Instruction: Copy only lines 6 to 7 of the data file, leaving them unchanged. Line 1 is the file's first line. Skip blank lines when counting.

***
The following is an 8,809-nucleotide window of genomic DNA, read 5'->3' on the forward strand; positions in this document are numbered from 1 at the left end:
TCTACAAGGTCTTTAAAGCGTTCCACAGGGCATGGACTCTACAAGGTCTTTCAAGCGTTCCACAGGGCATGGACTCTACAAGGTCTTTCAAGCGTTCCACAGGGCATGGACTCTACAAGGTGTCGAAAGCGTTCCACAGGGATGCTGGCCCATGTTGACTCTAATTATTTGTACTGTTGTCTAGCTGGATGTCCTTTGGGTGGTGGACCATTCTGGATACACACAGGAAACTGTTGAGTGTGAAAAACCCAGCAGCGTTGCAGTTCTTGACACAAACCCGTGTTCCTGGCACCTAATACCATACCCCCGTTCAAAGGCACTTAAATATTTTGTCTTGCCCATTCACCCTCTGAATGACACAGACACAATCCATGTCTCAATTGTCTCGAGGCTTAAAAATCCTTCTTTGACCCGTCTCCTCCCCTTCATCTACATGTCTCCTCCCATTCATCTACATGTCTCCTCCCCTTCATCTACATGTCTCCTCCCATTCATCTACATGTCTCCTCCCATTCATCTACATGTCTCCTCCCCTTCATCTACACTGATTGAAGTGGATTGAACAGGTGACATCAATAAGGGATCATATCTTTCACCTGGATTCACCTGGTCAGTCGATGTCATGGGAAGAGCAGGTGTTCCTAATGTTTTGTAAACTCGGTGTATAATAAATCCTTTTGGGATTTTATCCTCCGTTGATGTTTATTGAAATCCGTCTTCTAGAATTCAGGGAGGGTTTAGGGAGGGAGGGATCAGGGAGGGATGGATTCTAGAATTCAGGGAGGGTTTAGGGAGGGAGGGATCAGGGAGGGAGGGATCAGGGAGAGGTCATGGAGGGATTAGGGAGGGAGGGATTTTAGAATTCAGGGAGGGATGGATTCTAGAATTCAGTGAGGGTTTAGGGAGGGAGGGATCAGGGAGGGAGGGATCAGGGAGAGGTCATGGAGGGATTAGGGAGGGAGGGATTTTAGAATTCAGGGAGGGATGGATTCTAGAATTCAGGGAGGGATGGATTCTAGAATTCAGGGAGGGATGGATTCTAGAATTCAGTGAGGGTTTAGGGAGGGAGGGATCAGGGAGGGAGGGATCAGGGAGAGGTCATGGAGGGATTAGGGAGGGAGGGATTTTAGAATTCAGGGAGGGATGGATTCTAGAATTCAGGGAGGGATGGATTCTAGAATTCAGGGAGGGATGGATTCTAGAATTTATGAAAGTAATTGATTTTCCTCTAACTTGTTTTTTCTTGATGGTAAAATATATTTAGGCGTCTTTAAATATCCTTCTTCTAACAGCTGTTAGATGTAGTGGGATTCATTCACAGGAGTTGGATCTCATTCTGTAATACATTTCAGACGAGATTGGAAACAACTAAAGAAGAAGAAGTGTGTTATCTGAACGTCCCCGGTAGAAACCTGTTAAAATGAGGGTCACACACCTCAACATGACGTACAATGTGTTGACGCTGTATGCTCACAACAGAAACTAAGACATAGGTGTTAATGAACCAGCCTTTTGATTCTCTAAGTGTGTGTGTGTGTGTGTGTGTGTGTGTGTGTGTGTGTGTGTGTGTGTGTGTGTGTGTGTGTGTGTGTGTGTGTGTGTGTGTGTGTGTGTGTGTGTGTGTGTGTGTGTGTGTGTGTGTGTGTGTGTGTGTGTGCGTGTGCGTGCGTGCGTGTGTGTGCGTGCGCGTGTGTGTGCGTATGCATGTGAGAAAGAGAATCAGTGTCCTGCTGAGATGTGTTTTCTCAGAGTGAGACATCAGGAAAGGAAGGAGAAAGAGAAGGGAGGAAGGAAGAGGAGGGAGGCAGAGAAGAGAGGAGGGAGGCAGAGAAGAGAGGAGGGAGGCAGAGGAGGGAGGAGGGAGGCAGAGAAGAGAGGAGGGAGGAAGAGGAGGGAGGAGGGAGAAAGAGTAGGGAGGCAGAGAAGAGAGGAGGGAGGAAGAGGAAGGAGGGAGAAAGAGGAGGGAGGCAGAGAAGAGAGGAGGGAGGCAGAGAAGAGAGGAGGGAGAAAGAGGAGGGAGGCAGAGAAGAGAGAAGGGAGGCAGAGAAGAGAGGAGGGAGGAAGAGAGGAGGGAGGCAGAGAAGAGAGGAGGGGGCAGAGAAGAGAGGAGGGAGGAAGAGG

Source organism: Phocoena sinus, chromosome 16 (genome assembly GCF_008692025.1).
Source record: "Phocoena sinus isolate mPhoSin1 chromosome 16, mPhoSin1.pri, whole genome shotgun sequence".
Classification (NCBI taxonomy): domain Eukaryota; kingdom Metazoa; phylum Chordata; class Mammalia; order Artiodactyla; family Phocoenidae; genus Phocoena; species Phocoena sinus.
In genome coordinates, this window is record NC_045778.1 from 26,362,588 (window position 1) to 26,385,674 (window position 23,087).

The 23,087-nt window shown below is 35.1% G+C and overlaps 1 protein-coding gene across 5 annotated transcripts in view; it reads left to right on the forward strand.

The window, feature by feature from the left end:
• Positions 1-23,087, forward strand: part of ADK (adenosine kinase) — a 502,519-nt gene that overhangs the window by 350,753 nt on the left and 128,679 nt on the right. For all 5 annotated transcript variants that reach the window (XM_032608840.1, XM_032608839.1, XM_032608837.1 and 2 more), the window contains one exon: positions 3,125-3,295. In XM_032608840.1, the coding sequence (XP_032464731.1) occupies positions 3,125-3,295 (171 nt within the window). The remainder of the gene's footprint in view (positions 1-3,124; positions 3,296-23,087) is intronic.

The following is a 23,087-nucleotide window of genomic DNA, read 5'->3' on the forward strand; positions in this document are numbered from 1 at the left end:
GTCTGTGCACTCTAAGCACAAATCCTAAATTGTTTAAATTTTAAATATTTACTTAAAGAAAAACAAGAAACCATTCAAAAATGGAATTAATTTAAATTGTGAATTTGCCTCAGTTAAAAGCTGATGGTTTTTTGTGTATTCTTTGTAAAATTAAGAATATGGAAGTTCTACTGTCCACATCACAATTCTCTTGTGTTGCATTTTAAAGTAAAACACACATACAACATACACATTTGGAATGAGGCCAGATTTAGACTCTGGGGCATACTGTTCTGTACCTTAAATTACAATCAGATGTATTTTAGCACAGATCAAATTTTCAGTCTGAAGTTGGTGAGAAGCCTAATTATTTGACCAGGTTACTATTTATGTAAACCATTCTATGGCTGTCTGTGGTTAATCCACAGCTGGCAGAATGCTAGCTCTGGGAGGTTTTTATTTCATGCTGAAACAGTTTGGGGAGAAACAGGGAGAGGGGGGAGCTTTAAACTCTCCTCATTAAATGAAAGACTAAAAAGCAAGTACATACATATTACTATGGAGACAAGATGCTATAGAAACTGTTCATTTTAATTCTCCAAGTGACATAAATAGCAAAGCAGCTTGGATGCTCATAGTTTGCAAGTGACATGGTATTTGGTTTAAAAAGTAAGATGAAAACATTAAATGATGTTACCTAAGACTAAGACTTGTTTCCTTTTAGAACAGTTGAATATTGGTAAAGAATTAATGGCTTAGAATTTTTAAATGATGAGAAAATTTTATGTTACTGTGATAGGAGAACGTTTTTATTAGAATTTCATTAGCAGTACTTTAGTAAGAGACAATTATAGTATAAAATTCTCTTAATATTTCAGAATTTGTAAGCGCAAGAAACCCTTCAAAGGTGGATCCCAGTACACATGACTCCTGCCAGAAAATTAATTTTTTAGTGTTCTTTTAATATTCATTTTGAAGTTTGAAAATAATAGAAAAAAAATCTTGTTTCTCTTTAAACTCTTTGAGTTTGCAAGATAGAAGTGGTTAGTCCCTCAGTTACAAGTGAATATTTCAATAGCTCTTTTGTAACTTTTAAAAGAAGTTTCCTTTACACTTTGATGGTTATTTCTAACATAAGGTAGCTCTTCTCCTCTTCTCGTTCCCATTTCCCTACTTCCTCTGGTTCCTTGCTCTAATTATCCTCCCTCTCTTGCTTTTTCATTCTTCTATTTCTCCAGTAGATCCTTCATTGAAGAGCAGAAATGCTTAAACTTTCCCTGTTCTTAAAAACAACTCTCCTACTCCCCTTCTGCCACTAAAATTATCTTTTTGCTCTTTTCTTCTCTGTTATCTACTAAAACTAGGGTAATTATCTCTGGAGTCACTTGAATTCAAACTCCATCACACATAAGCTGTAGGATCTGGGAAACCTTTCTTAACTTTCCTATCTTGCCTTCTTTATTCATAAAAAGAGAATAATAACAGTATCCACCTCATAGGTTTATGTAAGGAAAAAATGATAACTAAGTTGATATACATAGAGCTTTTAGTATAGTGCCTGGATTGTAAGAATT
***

In genome coordinates, this window is record NC_045778.1 from 26,362,588 (window position 1) to 26,385,674 (window position 23,087).

The 23,087-nt window shown below is 35.1% G+C and overlaps 1 protein-coding gene across 5 annotated transcripts in view; it reads left to right on the forward strand.